Caltrain Life: Volume 1 of Outside Bell


To state that Bellarmine attracts high schoolers throughout Santa Clara County would be quite the understatement. In fact, over an eighth of Bellarmine’s population travels via train from cities ranging from Sunnyvale all the way to Hillsborough to arrive for the school day. Although these long-distance commuters integrate themselves into the San Jose community and tirelessly contribute to the school identity, their stories about Caltrain life and their Bellarmine experience are unlike any others.

You leave your mom’s car a second before the clock hits 7:25. You say a quick goodbye to your anxious mother while managing to stuff a few bites of bagel into your face. After hustling to the platform, you realize that you have to head towards the southbound side instead of remaining on the northbound side. You remember Bellarmine is in San Jose and not in San Francisco. You politely edge past a few nonchalant cyclists and other pedestrians down in the tunnel under the station and finally emerge on the southbound side to see in relief, Caltrain 210’s arrival. It’s your first day of high school and thankfully, you didn’t miss the train.

For some people, the experience of commuting through the Caltrain system has become tedious and for others, like this year’s freshmen, it remains an exhilarating episode of their high school career. Seasoned veterans like Anthony Rethans ’18 amplify what many upperclassmen feel about their relationship with the Caltrain: it’s love/hate. “I get off at Palo Alto, go get some coffee, and drive to school some days,” said Anthony, who has taken the Caltrain since freshman year from San Mateo.

He expressed that he recently began a new routine for him to take the train to Palo Alto with Trey Ross ’18 because for him, it was a new way to cope with his monotonous commuting life on the Caltrain. For Anthony, taking the train was, however, not always pleasant. “Caltrain is the worst,” he said. “The only reason why I’m on it is because I live 40 miles away.”

Students like Rethans who are dissatisfied with Caltrain’s recent performance as a transportation corporation certainly have valid points to back their opinions. The company charges on average – depending on your zone – two dollars and twenty-five cents per trip to College Park and has marked up the price in the past three years. When calculated, the average student would spend around a hundred dollars roundtrip per month, assuming a full school month without any holidays – a hefty sum for many students. In a December 2016 survey, Bellarmine students also expressed that the Southbound Train 210 delivered them late to classes more than five times in one calendar month. Additionally, students like Oliver Utz ‘18 of Portola Valley voiced concerns about how onboard Caltrain officials would seem to pick out Bellarmine students in the morning. “Caltrain officials usually single out Bellarmine students to find if they have a Clipper card or not when all we just want is to get home,” Oliver said. Moreover, Trey Ross ’18 told The Bell that taking the train “definitely makes it going to Bellarmine to extracurriculars and outside school events like football or basketball games a lot harder.”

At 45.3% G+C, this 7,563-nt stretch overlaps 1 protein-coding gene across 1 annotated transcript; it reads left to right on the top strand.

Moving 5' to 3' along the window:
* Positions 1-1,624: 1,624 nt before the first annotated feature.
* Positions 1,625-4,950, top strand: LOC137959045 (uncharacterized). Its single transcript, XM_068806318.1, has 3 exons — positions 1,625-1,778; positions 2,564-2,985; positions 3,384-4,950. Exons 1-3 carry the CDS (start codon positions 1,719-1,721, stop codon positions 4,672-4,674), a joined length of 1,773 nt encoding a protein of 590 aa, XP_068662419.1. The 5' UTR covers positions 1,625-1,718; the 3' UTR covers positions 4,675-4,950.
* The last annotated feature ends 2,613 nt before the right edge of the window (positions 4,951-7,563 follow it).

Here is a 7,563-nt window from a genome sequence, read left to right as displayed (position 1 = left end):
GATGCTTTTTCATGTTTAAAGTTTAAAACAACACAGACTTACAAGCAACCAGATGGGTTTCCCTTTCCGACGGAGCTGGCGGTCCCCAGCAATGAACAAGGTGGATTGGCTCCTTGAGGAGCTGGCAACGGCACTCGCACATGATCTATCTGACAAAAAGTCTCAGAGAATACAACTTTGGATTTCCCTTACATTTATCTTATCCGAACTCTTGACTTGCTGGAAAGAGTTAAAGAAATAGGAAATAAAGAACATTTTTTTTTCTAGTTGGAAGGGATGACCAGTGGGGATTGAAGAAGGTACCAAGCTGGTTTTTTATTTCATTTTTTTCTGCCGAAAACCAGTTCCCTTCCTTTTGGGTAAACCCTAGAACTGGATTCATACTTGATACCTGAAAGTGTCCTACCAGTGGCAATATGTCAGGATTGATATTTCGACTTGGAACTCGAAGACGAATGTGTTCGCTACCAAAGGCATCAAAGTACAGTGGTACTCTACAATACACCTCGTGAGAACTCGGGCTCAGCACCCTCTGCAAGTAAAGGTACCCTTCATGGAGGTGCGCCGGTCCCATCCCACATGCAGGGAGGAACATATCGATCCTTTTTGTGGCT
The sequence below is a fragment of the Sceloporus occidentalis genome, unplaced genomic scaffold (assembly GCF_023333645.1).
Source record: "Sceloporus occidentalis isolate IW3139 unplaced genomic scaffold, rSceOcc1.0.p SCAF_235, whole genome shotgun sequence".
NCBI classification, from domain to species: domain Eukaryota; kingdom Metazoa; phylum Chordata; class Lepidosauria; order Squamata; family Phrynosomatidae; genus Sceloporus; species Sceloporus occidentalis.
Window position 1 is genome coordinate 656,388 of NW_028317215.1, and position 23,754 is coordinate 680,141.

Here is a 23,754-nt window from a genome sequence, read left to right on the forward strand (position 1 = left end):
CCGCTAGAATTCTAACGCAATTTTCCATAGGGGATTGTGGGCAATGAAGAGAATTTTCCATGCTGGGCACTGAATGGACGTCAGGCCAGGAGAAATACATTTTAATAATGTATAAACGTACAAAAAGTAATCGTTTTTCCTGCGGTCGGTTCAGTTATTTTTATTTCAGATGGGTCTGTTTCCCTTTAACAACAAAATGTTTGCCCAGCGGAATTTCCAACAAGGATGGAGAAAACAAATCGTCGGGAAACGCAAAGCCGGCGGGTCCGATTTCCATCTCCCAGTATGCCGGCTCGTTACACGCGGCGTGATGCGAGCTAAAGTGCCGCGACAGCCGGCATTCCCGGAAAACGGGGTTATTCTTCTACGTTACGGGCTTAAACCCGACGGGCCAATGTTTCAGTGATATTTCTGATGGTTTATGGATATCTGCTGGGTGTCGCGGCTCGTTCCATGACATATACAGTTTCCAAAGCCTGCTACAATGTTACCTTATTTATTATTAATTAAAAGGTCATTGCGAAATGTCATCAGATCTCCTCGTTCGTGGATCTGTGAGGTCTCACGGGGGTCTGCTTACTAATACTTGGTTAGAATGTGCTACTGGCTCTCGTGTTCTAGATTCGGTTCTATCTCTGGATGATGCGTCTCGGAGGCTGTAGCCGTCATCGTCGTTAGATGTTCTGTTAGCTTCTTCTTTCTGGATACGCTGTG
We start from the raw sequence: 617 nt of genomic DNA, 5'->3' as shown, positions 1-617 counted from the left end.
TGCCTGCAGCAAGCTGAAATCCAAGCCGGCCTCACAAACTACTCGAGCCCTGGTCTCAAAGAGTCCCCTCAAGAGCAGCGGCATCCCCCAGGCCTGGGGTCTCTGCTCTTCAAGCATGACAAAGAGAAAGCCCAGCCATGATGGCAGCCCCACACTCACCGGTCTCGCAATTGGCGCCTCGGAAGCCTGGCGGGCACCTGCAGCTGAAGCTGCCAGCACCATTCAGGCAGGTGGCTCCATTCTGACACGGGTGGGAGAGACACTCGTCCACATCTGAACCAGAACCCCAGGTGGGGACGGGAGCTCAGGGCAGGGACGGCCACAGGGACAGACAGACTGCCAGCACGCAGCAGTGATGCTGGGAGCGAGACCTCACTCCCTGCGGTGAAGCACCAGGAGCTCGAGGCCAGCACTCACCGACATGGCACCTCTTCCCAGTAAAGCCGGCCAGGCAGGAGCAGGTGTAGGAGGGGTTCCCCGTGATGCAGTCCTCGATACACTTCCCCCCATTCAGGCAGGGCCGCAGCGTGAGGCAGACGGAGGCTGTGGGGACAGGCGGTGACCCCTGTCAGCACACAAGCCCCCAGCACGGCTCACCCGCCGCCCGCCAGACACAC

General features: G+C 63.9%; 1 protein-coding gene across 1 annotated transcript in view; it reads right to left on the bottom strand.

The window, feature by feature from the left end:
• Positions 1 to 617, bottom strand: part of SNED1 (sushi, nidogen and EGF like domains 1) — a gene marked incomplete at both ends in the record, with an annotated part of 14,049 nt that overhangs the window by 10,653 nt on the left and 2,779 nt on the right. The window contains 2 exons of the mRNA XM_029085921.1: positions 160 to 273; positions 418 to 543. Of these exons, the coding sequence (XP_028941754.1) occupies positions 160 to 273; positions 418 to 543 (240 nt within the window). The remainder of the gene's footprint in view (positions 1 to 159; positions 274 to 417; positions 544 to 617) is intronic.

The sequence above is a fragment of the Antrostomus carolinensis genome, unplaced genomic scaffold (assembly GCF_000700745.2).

Despite Caltrain’s limitations, all commuters feel that without the company’s transit system, their Bellarmine experience would have been incomplete or perhaps even non-existent. Train officials who offer friendly advice and genuinely care for tired teenagers in the morning are deeply appreciated by Oliver and his friends. One man who is distinctly loved by Bells on the train is monikered by students, “Caltrain Nathan.” Underclassmen like Chris Boenninghausen ‘19 of Los Altos emphasized that “Caltrain Nathan would care about the students” while Oliver Utz repeatedly stated, “We’ve grown very close to Caltrain Nathan. He’s a pretty chill guy.”

Ultimately, students in the first compartment of Caltrain 210 all agreed that Caltrain completed the Bellarmine formula. In fact, their long commutes every morning has made many proud of where they reside. Oliver affirmed that he loves Portola Valley and that he’s happy he could still attend Bellarmine despite being closer to San Francisco. “I love my area because it’s in a nice open preserve. Personally, I don’t like the city. I like more the open space,” the junior revealed. Trey and some freshman said they wouldn’t trade their houses for homes located near San Jose’s Mineta Airport. For Trey, commuting also means an opportunity for him to finish some last minute homework assignments. “I don’t even mind the train. I think it’s a pretty good space if I need to do homework. It’s flexible enough to fit my schedule,” he said. Even Anthony admits that the train can actually be pretty decent sometimes— he gets to meet friends like Jonny Hale ‘18 who live in Los Altos and spends mornings chatting about recent funny endeavors. “I wished there was a school that was close to me that had like the things that I liked in Bellarmine,” he said. “I like where I live and the school that I happen to go is just far away.”

You emphatically jump off the steps of the train and land on College Park station’s unfamiliar ground. You hear the bustle of other excited freshmen and yawns of seniors who are picking at their dismal ties strangling their necks because it’s a dress-up day. You look behind as the last student departs and look at the glistening metal skin of the train. You thank it because it has allowed you to become a part of Bellarmine.

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